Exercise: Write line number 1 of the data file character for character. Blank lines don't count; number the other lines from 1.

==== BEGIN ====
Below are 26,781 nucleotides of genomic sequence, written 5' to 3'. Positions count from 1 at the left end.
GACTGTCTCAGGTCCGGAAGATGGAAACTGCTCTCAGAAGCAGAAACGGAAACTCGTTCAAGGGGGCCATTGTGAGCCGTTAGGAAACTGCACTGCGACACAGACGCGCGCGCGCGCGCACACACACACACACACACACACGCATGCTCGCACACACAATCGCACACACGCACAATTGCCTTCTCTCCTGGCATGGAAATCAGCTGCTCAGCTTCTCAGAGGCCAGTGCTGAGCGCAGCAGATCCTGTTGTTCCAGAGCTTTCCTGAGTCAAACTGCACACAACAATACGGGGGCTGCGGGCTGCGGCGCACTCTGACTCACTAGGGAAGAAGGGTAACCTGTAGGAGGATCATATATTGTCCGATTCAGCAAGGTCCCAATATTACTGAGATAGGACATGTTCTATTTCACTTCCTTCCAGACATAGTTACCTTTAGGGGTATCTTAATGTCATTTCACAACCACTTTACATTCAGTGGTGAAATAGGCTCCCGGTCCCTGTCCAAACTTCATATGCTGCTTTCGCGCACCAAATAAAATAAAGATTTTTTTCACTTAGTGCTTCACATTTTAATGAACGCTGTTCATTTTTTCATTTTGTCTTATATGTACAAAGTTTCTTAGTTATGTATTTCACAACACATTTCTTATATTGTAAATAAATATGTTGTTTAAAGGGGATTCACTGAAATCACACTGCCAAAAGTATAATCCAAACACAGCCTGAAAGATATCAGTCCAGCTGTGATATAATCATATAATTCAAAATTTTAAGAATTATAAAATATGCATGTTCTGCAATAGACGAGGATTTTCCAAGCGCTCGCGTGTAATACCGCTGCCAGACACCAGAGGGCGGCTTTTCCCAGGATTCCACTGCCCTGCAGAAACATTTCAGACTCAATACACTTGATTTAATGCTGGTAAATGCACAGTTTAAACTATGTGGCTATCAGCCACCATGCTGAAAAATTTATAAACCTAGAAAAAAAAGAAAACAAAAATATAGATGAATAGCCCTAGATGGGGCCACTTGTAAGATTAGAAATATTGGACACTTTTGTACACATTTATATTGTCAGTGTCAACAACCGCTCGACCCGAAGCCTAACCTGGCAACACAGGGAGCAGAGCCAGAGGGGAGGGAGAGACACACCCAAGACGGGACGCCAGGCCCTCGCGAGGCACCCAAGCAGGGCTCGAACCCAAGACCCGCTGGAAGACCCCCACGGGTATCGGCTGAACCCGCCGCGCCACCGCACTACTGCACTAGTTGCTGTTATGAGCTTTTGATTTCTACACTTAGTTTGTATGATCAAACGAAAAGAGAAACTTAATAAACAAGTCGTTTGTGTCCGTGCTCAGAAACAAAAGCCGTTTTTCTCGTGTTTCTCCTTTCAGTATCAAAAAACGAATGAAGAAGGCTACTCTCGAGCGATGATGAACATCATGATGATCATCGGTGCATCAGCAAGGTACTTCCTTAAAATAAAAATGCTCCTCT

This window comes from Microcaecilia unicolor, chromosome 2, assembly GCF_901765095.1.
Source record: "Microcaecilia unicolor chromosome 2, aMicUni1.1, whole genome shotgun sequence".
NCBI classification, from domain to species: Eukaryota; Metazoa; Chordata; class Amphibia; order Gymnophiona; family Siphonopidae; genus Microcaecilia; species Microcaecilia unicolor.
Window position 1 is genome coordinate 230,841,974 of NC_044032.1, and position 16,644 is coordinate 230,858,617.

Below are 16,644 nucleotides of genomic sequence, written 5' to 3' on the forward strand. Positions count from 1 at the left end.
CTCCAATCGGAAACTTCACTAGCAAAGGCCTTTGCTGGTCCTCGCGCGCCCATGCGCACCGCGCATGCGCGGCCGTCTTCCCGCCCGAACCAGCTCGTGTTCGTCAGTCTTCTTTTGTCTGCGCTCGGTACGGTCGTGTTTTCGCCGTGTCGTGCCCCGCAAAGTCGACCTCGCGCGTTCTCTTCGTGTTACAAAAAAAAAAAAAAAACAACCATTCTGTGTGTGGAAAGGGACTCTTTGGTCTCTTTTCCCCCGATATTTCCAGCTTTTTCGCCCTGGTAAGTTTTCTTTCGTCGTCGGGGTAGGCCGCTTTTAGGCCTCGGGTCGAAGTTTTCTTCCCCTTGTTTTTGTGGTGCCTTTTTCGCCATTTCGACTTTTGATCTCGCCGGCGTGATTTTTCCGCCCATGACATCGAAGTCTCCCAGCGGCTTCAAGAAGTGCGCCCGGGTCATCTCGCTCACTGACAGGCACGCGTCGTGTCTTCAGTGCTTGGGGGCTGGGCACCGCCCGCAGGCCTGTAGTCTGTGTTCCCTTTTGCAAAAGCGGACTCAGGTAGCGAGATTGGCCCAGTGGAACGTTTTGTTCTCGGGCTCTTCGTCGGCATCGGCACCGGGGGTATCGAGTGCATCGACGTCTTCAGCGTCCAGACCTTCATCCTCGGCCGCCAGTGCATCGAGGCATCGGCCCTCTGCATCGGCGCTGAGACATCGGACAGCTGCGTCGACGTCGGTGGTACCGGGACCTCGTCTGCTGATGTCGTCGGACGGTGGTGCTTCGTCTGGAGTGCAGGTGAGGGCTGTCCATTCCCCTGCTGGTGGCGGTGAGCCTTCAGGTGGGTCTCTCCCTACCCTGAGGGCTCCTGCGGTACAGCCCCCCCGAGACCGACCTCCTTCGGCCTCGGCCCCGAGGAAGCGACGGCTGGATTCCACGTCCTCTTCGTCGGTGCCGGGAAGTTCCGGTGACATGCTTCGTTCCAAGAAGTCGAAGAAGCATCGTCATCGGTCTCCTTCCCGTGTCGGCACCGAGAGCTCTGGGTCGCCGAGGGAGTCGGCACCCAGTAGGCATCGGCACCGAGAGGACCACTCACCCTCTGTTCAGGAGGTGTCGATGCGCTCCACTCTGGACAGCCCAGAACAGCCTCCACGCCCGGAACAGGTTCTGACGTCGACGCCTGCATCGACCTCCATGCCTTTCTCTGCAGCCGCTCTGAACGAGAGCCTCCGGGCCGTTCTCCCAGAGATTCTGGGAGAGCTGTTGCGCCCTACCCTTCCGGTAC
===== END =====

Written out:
Below are 26,781 nucleotides of genomic sequence, written 5' to 3'. Positions count from 1 at the left end.